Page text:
Ghairat Brigade watch out, there is a new hero in town and his name is Talat Hussain. In an article for Dawn, Talat attempts to re-write the history of the historic match at Mohali by painting an ugly picture of India and smearing our own boys in the process.
According to the Dawn reporter,
It was almost as if the Mohali match had given the whole of India a season ticket to trash Pakistan. Cricket appeared to be an instrument to unleash collective contempt. This Mohali experience contrasts sharply with the popular narrative about the growing peace constituency in India that wants to treat Pakistan with respect and believes in the principle of parity of nations. At a critical time when convincing messages of brotherhood could have been packaged with courtesy and sent across the borders to Pakistan with love, the mail received from India contained little other than hate.
Reading these words, I was stunned. Perhaps Talat Hussain watched a different match that I did. The match that I watched was respectful. It was friendly. And for a few days, we were able to forget our differences of the past and focus on the game we all love.
Talat Hussain, on the other hand, appears to have gone searching for any small example of negative attitudes like a rat scouring the alleys for some moldy crumbs while overlooking the positive facts about the match.
- Indians and Pakistanis sat together and watched the match – many had the flags of both countries painted on their faces.
- India gave lots of last minute visas to Pakistanis.
- The semi-final took place in an atmosphere of friendly rivalry and respectful behaviour.
- The political leadership of both sides watched the match together and talked about pressing issues for both nations.
- There were no riots or burning of effigies when one side lost the match.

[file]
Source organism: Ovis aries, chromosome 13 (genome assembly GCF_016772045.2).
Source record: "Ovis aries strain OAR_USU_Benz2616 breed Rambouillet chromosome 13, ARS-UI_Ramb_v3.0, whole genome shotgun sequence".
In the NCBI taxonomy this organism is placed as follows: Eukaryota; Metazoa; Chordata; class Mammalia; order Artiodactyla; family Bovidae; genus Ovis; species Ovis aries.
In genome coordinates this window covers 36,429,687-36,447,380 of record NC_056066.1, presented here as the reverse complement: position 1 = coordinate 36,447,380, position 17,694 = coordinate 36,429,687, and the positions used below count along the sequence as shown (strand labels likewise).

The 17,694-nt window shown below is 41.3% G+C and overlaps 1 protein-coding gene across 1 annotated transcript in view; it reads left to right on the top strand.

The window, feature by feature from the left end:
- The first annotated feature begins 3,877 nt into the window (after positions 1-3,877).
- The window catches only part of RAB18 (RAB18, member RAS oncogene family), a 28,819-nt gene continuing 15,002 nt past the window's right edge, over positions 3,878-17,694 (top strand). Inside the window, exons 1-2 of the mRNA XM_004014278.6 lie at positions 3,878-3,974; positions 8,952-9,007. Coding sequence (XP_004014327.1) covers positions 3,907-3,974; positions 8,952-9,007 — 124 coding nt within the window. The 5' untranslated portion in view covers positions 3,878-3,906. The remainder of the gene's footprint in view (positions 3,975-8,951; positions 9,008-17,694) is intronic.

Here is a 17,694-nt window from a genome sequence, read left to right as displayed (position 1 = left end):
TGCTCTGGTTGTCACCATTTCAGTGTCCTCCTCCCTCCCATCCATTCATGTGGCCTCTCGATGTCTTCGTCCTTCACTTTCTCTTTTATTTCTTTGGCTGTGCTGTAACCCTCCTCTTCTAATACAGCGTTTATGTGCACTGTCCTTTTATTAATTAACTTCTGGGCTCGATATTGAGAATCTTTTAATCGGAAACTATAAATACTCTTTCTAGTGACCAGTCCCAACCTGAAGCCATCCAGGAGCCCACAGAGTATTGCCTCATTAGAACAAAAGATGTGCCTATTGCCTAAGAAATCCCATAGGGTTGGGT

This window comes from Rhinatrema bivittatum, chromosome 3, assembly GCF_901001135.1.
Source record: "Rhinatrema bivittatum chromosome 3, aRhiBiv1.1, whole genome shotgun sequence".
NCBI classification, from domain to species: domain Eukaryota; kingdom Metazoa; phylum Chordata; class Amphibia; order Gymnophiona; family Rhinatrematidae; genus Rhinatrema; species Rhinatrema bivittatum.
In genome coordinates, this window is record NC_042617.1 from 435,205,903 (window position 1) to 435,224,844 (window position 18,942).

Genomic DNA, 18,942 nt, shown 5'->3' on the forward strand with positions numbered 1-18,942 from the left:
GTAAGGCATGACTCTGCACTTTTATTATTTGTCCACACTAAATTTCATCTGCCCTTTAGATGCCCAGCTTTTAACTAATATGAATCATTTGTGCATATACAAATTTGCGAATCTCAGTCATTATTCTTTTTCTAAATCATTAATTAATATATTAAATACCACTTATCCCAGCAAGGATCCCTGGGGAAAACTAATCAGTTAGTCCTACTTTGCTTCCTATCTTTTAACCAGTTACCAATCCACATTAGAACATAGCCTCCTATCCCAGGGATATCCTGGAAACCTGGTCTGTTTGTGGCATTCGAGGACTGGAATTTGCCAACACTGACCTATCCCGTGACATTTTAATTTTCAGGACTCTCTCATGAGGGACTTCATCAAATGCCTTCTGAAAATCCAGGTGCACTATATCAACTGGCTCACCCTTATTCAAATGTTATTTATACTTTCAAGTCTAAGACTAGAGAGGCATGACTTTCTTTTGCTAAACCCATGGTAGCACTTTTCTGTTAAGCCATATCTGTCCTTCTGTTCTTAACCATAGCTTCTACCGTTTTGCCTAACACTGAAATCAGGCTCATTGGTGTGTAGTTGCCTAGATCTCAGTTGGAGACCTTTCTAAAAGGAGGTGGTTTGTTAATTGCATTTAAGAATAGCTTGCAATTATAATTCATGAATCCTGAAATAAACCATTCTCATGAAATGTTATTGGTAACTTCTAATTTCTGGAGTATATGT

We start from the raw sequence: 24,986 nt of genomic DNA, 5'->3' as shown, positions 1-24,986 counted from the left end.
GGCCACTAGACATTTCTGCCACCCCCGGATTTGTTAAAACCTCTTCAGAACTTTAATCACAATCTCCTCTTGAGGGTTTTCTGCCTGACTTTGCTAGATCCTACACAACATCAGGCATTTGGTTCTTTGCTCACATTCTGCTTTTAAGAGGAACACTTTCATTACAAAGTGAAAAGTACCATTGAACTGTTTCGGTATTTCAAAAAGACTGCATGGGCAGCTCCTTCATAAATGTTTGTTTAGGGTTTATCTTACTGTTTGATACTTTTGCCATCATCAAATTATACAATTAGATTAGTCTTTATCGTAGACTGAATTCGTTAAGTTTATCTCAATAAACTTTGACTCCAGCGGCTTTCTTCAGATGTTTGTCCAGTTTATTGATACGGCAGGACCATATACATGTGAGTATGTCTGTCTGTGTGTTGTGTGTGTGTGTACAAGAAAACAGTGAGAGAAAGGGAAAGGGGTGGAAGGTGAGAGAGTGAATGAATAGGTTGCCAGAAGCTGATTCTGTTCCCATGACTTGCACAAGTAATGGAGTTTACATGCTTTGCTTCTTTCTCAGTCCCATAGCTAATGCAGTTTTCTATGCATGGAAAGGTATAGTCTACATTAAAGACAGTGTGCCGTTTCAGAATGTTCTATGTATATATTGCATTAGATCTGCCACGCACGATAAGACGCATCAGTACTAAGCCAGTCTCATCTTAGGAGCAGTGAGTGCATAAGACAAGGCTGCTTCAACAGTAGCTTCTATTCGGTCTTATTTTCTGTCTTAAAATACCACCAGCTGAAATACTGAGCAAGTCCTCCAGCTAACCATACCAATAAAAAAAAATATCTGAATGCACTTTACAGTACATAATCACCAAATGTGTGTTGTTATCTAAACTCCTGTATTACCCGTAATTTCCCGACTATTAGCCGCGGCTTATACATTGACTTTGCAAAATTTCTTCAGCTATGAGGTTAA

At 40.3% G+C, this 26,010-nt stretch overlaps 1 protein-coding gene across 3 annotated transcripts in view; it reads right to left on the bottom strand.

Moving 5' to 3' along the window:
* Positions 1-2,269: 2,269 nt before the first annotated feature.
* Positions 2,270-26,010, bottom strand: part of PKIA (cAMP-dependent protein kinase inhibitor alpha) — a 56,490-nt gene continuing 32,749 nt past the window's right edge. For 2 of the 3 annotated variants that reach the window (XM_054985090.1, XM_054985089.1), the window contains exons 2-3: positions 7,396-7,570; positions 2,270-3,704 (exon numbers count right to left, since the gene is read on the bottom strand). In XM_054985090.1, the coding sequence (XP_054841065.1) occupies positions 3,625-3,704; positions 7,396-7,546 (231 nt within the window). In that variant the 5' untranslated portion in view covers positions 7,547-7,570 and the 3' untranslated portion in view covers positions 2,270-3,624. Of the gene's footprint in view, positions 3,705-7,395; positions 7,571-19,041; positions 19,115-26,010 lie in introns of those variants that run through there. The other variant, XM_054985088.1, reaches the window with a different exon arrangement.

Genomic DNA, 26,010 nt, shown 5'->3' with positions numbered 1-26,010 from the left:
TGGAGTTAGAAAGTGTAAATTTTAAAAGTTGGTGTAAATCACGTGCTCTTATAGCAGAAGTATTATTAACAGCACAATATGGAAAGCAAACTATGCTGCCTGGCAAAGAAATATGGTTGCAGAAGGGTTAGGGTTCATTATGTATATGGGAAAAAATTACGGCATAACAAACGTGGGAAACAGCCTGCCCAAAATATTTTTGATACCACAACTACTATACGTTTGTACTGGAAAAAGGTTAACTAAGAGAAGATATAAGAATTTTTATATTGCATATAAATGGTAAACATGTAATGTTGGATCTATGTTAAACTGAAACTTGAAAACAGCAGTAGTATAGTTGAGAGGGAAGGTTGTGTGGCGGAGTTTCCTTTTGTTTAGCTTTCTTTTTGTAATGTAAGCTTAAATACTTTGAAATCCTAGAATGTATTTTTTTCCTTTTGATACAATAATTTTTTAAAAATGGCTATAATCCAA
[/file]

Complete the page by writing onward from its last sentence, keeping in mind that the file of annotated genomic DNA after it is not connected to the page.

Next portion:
For the fans in attendance, and for the millions with their eyes glued to television screens, the epic battle between the two giants was not one of petty insults, harassment, or anti-Pakistan hysteria. It was one of friendly competition and the hope of a new beginning.
Sadly, conjuring this fictitious atmosphere of ‘anti-Pakistan hysteria’ was not enough for Talat who then proceeded to insult our own team and the entire nation in the process.
Prime Minister Yousuf Raza Gilani too wanted to fete the team for having reached the semi-final. Suddenly failure to make it to the finals has become a point of great pride, a matter of honour rather than cause for reflection and course correction.
But this is not surprising. We have consistently rewarded incompetence. We have a culture of complacency that simply lowers the bar of achievement instead of raising the game to the level where the best compete and win.
The fact is, our team was only defeated by one other team. And that team took home the trophy. Our boys played hard and they played well. They beat international expectations and proved once again that Pakistan fields a world class team. More importantly, though, Afridi handled what was a crushing loss with dignity, poise, and class. Something sorely lacking in Talat Hussain’s spoiled rantings.
Talat Hussain says “We know media nationalism can hijack objectivity. It can lead to distortions. It can generate propaganda. This happens in Pakistan all the time.” Yes, this is a well known problem. But that doesn’t justify Talat Hussain taking part either. 170 million Pakistanis would rather have defeated India at Mohali. But, even in this minor defeat, these same 170 million can hold their heads high after a game well played and a defeat handled with grace and dignity. We invite Talat Hussain to join us in doing the same.